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Lithium market transition comes with delays, layoffs and M&As — Wood Mac

The lithium market is being shaken-up by a sharp, sustained slump in prices and a demand slowdown, which has disrupted projects and forced miners to cut production and look for cost-cutting measures, including layoffs. 

While the light-weight metal remains a crucial raw material for batteries, consultancy Wood Mackenzie says the market is transitioning towards maturity and its actors need to adapt to the new conditions.

The analysts note that key elements of this market transformation are a slow down in electric vehicle (EV) sales and the declining use of lithium within evolving cathode chemistries. 

“Global plug-in EV sales are projected to rise by 33% this year, a significant drop from the average annual growth rate of 71% observed between 2021 and 2023,” says Allan Pedersen, principal analyst for lithium at Wood Mac. “Lower government incentives and inadequate charging infrastructure are expected to curtail EV sales this year [and] this market shift will have implications for lithium demand.”

A supply glut that pushed down prices in 2023 is here to stay, the consultancy warns, as several new resource projects and conversion projects are set to start this year. 

“The lithium market is going through tumultuous times,” says Pedersen. “While demand has nearly tripled in the past three years, reaching around one million tonnes in 2023, the growth rate is expected to moderate. Nevertheless, the industry’s fundamentals remain excellent, driven by the global push to decarbonize,” Pedersen adds.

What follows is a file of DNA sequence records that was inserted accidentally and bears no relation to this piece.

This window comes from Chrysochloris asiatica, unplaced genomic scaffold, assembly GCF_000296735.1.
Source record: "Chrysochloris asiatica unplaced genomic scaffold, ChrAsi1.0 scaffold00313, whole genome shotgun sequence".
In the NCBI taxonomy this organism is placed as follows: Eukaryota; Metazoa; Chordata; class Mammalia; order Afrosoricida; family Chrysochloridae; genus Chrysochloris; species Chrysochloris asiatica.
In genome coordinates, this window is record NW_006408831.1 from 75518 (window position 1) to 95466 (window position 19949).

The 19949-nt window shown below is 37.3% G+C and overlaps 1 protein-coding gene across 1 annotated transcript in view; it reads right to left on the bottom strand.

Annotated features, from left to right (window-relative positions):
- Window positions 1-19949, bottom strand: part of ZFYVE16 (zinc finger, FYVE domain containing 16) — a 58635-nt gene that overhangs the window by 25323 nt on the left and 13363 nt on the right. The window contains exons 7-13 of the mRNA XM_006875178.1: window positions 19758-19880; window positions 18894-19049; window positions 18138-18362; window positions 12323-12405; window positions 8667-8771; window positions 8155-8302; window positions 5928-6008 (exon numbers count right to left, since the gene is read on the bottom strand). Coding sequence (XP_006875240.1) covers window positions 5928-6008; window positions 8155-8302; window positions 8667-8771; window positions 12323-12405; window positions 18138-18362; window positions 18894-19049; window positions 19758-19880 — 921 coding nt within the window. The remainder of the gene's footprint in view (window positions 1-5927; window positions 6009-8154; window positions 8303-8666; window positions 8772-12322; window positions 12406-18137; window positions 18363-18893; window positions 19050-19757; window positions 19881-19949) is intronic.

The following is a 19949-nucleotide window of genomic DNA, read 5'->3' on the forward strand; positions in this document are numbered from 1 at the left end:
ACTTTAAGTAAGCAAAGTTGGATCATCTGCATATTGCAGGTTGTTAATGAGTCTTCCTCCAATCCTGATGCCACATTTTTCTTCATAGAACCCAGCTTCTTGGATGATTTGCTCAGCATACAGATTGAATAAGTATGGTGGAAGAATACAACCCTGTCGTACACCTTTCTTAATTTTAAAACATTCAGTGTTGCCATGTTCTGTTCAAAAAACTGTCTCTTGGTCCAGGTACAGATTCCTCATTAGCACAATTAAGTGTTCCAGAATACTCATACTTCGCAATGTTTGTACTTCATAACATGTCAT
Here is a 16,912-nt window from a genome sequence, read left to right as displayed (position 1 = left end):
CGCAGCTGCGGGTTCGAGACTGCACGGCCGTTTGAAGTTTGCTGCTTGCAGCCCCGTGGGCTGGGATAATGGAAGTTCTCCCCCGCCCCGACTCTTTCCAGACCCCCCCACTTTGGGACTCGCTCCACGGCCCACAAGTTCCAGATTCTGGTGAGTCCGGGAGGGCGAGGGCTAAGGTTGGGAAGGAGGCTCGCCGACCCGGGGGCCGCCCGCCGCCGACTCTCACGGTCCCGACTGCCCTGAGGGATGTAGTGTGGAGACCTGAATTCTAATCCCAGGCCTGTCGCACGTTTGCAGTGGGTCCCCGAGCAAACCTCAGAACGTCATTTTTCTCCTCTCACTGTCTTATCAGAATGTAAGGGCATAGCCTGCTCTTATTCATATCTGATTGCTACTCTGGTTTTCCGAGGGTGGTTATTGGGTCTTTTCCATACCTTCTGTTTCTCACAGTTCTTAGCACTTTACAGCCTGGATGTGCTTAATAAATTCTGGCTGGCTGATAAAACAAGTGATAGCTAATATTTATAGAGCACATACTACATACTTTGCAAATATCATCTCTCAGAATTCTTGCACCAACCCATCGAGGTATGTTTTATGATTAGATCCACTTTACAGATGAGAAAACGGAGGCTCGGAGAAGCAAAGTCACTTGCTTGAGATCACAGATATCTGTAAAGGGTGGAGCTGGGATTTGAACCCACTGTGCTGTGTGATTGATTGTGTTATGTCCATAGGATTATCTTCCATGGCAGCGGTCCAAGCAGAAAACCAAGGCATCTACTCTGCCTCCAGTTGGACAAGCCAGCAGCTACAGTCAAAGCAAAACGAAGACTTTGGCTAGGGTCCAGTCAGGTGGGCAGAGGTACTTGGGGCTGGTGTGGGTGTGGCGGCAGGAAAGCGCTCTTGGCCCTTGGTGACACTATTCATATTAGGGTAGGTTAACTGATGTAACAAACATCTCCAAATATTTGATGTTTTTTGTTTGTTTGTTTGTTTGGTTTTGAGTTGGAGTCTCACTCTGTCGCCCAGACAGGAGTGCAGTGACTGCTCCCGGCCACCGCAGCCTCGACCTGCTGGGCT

Delays and cash preservation

As we move into 2024, Wood Mac predicts delays in project development as companies seek to preserve cash. 

Single-asset companies cannot halt production without jeopardizing their cash flow, leading them to explore alternatives such as high-grading or reducing spending. In contrast, lithium majors with multiple assets, such as Albemarle, Tianqi and Ganfeng, can curtail production to restore market balance and maximize long-term asset value, the consultancy says. 

Mergers and acquisitions, Wood Mac concludes, are likely to increase this year as as lithium majors look for growth opportunities and top mining companies consider entering the market.

Source: MINING.COM – Read More